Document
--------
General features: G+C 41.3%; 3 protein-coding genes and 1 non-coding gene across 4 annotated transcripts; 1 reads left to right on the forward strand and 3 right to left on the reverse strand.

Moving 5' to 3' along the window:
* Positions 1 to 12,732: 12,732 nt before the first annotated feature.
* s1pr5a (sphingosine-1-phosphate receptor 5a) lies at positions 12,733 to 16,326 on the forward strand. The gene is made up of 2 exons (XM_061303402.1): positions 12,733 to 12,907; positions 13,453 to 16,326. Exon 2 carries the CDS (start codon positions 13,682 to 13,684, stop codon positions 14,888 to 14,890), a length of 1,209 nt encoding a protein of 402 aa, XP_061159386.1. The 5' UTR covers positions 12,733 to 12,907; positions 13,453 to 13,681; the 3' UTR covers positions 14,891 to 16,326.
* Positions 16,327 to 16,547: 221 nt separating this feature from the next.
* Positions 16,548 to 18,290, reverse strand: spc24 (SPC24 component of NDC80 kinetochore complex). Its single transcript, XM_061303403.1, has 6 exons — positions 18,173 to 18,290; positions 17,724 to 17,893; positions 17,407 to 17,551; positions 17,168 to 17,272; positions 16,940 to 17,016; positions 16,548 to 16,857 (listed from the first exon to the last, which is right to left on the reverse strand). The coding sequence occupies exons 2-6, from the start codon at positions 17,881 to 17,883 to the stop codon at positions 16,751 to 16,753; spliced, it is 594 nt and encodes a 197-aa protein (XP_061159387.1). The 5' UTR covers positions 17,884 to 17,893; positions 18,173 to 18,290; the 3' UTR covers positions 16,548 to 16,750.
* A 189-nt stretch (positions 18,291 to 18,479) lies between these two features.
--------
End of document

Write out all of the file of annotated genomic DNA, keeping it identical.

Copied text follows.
General features: G+C 41.3%; 3 protein-coding genes and 1 non-coding gene across 4 annotated transcripts; 1 reads left to right on the forward strand and 3 right to left on the reverse strand.

Moving 5' to 3' along the window:
* Positions 1 to 12,732: 12,732 nt before the first annotated feature.
* s1pr5a (sphingosine-1-phosphate receptor 5a) lies at positions 12,733 to 16,326 on the forward strand. The gene is made up of 2 exons (XM_061303402.1): positions 12,733 to 12,907; positions 13,453 to 16,326. Exon 2 carries the CDS (start codon positions 13,682 to 13,684, stop codon positions 14,888 to 14,890), a length of 1,209 nt encoding a protein of 402 aa, XP_061159386.1. The 5' UTR covers positions 12,733 to 12,907; positions 13,453 to 13,681; the 3' UTR covers positions 14,891 to 16,326.
* Positions 16,327 to 16,547: 221 nt separating this feature from the next.
* Positions 16,548 to 18,290, reverse strand: spc24 (SPC24 component of NDC80 kinetochore complex). Its single transcript, XM_061303403.1, has 6 exons — positions 18,173 to 18,290; positions 17,724 to 17,893; positions 17,407 to 17,551; positions 17,168 to 17,272; positions 16,940 to 17,016; positions 16,548 to 16,857 (listed from the first exon to the last, which is right to left on the reverse strand). The coding sequence occupies exons 2-6, from the start codon at positions 17,881 to 17,883 to the stop codon at positions 16,751 to 16,753; spliced, it is 594 nt and encodes a 197-aa protein (XP_061159387.1). The 5' UTR covers positions 17,884 to 17,893; positions 18,173 to 18,290; the 3' UTR covers positions 16,548 to 16,750.
* A 189-nt stretch (positions 18,291 to 18,479) lies between these two features.